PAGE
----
The Fooksman laboratory is interested in various aspects of normal and malignant plasma cell physiology. Plasma cells are terminally-differentiated B cells that secrete antibody, constitutively. These cells are produced following vaccination or exposures to infection and produce antibody that specifically targets and neutralizes these foreign agents. Plasma cells can survive for decades in the body, particularly those that migrate to the bone marrow. By surviving and producing antibody, these cells can provide long-term immune memory against secondary infections. These cells are critical for healthy immune function and the essential end product for vaccines. Therefore, we are interested in how these cells develop, migrate, survive and function.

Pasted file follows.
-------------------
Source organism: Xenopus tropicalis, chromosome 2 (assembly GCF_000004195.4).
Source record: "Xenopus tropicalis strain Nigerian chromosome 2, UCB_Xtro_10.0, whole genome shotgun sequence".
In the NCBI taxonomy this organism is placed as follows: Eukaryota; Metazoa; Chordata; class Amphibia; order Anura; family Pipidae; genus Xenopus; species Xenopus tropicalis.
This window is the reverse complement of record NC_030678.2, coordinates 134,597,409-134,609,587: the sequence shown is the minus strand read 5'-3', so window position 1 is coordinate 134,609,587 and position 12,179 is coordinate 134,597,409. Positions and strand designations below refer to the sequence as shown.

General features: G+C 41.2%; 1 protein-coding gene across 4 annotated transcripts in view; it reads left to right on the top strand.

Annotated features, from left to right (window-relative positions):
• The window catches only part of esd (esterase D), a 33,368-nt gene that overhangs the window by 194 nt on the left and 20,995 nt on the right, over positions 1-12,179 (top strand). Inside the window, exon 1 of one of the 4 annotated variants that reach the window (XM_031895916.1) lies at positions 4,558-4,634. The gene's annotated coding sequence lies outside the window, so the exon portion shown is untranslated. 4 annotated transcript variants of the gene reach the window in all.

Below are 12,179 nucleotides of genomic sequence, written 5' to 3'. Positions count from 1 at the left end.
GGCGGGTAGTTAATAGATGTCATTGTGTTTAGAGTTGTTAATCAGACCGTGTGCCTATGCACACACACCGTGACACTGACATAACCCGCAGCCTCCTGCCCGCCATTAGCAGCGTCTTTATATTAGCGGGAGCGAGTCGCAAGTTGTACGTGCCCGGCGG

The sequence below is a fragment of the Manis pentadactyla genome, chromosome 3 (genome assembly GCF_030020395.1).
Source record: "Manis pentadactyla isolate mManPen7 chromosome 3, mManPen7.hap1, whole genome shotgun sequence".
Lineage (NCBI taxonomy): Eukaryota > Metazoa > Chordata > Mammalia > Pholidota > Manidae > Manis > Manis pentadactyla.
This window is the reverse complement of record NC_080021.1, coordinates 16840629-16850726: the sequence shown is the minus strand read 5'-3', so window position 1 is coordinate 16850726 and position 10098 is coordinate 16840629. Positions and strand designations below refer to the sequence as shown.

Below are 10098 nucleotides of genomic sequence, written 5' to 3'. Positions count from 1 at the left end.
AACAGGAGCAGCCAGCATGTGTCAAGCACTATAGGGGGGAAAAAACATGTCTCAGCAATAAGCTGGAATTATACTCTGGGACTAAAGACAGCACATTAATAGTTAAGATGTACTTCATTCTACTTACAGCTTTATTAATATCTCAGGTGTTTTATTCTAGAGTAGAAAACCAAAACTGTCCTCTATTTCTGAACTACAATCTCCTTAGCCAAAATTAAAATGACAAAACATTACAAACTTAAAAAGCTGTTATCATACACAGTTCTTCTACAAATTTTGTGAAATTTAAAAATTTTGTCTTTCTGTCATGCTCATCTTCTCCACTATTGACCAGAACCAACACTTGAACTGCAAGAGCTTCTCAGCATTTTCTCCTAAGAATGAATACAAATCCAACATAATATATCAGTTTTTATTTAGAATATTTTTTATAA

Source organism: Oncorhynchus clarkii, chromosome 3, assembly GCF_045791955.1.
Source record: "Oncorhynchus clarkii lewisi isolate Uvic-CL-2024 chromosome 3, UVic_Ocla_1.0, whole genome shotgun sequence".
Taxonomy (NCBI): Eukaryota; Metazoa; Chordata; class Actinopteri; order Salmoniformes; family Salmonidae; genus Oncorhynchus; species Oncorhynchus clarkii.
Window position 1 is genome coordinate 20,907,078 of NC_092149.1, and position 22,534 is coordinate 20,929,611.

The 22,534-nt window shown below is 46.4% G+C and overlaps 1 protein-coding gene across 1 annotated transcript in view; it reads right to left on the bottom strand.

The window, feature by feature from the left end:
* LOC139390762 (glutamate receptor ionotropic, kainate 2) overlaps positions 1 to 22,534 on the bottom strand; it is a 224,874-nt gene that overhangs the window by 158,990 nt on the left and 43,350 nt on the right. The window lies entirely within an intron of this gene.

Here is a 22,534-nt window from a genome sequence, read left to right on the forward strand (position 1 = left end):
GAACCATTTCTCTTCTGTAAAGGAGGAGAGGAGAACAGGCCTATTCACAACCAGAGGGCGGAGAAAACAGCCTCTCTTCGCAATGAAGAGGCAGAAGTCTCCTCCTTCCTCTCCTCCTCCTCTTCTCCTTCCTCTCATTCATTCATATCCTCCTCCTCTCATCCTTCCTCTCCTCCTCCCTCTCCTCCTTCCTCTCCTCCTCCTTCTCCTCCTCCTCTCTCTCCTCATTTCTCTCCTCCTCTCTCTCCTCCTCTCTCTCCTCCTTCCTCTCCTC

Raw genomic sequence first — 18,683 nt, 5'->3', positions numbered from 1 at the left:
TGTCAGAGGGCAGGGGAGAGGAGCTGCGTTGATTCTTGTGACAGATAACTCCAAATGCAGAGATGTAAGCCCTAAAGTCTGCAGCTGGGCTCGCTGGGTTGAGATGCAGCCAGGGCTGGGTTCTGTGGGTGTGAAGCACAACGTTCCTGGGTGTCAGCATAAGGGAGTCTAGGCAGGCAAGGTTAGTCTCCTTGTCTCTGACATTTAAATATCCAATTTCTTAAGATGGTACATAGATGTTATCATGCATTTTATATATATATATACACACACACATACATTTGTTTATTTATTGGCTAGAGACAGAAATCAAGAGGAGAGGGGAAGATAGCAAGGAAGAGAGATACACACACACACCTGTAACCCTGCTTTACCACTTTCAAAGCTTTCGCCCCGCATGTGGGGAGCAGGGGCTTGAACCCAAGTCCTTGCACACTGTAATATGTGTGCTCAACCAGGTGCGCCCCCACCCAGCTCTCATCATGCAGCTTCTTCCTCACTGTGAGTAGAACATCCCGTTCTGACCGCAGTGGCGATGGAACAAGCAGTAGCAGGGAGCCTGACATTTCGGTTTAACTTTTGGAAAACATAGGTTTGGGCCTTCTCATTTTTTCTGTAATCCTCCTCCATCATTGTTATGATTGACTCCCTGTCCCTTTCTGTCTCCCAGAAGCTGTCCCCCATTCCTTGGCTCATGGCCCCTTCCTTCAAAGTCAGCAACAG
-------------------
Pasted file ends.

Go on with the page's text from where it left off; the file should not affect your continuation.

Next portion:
Plasma cells can also be pathological in various diseases including cancer. One notable example is in patients with Multiple Myeloma, a plasma cell tumor that also migrates to the bone marrow. Currently, there are no cures for this cancer and treatments have strong side effects. We would like to understand how the tumor spreads and interacts with the bone marrow microenvironment to develop better treatments.
In addition, we apply in vivo imaging to visualize and understand the cellular processes n real-time in situ, during infections, autoimmunity, other cancers and hematopoiesis in the bone marrow.